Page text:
The U.S. Internal Revenue Service (IRS) recently issued guidance on the federal income tax consequences of refunds of state or local taxes and certain other payments made by state or local governments to individuals.1
WHY THIS MATTERS
The IRS announcement resolves significant uncertainty over the status of these payments for 2023 and future years. Assignees who receive certain state payments may not need to include these payments in their federal gross income, depending on the nature of the payment and the taxpayer’s individual facts.
In 2022, a number of states implemented programs to provide payments to certain individuals residing in their states. Many of these programs were related, directly or indirectly, to the various consequences of the coronavirus (COVID-19) pandemic, and the programs varied in terms of the types of payments, payment amounts, and eligibility criteria. The IRS previously provided guidance on 2022 payments only.2 This new guidance (Notice 2023-56) updates this previous guidance to address payments made in 2023 and future years.
Refund of States Taxes Paid
If the payment is a refund of state taxes paid and either the recipient claimed the standard deduction or itemized his or her deductions but did not receive a tax benefit (for example, because the $10,000 tax deduction limit applied) the payment is not included in income for federal tax purposes.3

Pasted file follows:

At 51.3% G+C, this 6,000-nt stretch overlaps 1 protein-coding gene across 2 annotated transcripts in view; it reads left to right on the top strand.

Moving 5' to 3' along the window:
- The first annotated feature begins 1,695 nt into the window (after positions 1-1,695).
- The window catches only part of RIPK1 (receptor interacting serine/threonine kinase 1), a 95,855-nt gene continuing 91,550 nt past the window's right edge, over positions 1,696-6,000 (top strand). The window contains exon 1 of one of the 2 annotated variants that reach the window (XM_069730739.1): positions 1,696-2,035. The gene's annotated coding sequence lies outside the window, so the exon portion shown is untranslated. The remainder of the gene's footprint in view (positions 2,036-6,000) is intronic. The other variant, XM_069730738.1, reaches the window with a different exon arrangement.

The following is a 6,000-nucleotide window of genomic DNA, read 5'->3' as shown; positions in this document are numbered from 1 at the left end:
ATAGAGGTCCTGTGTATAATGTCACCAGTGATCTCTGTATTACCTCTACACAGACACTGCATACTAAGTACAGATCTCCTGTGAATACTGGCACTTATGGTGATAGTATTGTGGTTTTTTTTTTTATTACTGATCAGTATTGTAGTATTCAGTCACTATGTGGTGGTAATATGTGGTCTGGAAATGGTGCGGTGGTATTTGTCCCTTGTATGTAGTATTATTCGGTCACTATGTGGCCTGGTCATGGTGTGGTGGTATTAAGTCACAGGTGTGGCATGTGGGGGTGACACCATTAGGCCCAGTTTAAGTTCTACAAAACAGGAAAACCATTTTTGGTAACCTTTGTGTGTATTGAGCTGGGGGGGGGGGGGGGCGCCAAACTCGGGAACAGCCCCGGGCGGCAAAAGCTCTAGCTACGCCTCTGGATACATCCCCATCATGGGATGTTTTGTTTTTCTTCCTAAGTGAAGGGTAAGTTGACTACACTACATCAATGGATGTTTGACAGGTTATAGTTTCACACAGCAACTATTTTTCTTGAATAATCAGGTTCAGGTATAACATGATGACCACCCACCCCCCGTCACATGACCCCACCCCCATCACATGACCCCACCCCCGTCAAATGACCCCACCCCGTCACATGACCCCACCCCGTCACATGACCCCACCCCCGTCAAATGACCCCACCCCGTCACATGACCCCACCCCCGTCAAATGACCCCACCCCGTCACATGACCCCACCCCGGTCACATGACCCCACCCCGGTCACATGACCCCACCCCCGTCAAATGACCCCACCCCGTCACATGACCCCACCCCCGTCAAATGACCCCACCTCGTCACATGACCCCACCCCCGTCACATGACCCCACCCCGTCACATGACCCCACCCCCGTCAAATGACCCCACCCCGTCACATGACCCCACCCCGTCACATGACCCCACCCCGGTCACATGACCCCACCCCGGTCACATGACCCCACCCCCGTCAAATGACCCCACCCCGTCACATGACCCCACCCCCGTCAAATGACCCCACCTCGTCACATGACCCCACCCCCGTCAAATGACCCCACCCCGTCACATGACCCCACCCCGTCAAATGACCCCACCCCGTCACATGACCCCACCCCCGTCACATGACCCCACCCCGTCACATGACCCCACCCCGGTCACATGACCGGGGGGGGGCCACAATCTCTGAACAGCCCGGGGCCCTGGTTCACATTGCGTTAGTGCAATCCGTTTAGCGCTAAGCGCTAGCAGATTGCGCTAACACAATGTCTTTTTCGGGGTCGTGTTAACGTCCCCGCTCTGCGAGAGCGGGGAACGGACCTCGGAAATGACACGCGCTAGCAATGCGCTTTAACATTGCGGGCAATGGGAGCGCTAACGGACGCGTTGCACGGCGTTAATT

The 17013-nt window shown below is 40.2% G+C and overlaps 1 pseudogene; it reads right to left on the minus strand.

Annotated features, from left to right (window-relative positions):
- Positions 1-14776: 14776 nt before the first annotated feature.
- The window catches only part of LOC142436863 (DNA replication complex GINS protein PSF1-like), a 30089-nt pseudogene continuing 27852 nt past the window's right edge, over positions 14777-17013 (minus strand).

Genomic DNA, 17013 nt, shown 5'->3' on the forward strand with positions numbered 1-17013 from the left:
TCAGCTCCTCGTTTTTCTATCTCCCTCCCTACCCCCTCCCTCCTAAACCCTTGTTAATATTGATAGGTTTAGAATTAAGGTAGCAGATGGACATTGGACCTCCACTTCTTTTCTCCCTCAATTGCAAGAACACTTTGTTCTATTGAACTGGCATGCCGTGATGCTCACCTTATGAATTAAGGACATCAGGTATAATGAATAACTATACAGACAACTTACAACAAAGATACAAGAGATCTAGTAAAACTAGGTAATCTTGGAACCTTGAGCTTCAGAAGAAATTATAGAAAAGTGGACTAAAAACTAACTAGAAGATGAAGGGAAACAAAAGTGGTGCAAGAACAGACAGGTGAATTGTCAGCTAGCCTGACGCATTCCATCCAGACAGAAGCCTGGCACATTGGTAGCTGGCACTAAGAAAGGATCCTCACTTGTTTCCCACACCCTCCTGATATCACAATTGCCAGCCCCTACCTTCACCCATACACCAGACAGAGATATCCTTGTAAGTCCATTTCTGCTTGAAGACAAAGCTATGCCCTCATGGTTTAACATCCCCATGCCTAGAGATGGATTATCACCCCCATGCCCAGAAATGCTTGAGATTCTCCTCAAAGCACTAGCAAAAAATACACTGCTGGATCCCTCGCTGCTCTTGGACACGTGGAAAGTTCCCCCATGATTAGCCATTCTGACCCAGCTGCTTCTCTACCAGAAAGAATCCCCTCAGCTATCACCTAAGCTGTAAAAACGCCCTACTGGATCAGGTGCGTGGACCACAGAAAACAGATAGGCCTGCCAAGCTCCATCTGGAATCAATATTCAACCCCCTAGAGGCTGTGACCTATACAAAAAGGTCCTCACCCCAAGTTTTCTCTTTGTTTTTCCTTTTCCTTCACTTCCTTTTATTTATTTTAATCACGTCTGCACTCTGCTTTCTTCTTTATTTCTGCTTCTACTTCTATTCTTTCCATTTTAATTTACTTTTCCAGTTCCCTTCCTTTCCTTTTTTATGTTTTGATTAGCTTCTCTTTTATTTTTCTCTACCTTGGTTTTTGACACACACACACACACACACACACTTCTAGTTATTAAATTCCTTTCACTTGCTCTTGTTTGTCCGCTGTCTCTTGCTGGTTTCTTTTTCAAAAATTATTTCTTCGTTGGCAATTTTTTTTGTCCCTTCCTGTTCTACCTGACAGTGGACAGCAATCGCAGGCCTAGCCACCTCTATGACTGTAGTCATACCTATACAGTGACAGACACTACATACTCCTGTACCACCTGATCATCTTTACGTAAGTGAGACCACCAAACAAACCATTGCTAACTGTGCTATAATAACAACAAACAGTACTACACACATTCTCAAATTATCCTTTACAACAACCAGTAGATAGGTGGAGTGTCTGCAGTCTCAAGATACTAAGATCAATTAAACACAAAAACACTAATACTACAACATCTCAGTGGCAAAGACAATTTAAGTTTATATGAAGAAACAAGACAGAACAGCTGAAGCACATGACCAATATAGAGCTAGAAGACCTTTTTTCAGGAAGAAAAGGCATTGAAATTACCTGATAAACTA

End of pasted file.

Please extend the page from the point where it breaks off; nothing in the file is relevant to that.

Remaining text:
Spillover Payments under 2022 Programs Covered by Prior IRS Guidance
Some of the 2022 programs covered in the prior guidance provided for certain state payments under the program to be made in early 2023. These ‘spillover’ payments are excludible to the same extent they would have been if received in 2022.4
State Payments Excluded Under the General Welfare Exclusion
State payments made under a state general welfare program are not includible in an individual’s federal gross income. To qualify for this general welfare exclusion, the payment must be made from a state government fund. The payment cannot represent compensation for services and must be for the promotion of the general welfare.5
The above information is not intended to be "written advice concerning one or more Federal tax matters" subject to the requirements of section 10.37(a)(2) of Treasury Department Circular 230 as the content of this document is issued for general informational purposes only.
The information contained in this newsletter was submitted by the KPMG International member firm in United States.
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